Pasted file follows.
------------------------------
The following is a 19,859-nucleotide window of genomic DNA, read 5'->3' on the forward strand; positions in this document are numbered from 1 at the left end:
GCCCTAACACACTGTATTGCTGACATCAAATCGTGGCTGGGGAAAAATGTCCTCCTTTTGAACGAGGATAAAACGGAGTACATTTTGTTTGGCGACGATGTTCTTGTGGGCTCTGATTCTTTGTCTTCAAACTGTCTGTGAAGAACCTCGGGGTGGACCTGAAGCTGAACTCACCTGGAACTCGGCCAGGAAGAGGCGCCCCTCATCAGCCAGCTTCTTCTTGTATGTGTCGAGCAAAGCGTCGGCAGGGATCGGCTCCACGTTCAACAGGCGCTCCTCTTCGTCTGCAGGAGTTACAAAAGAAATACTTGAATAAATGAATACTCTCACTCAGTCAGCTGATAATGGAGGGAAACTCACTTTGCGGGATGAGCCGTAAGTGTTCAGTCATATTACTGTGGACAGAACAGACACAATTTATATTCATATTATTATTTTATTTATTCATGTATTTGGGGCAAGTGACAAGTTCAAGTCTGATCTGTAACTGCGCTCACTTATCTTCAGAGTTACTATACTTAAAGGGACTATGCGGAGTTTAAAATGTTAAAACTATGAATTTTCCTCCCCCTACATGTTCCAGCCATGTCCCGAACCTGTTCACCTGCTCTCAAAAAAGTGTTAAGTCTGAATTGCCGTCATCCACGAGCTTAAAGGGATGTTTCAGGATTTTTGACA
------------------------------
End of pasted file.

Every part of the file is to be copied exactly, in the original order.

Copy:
The following is a 19,859-nucleotide window of genomic DNA, read 5'->3' on the forward strand; positions in this document are numbered from 1 at the left end:
GCCCTAACACACTGTATTGCTGACATCAAATCGTGGCTGGGGAAAAATGTCCTCCTTTTGAACGAGGATAAAACGGAGTACATTTTGTTTGGCGACGATGTTCTTGTGGGCTCTGATTCTTTGTCTTCAAACTGTCTGTGAAGAACCTCGGGGTGGACCTGAAGCTGAACTCACCTGGAACTCGGCCAGGAAGAGGCGCCCCTCATCAGCCAGCTTCTTCTTGTATGTGTCGAGCAAAGCGTCGGCAGGGATCGGCTCCACGTTCAACAGGCGCTCCTCTTCGTCTGCAGGAGTTACAAAAGAAATACTTGAATAAATGAATACTCTCACTCAGTCAGCTGATAATGGAGGGAAACTCACTTTGCGGGATGAGCCGTAAGTGTTCAGTCATATTACTGTGGACAGAACAGACACAATTTATATTCATATTATTATTTTATTTATTCATGTATTTGGGGCAAGTGACAAGTTCAAGTCTGATCTGTAACTGCGCTCACTTATCTTCAGAGTTACTATACTTAAAGGGACTATGCGGAGTTTAAAATGTTAAAACTATGAATTTTCCTCCCCCTACATGTTCCAGCCATGTCCCGAACCTGTTCACCTGCTCTCAAAAAAGTGTTAAGTCTGAATTGCCGTCATCCACGAGCTTAAAGGGATGTTTCAGGATTTTTGACA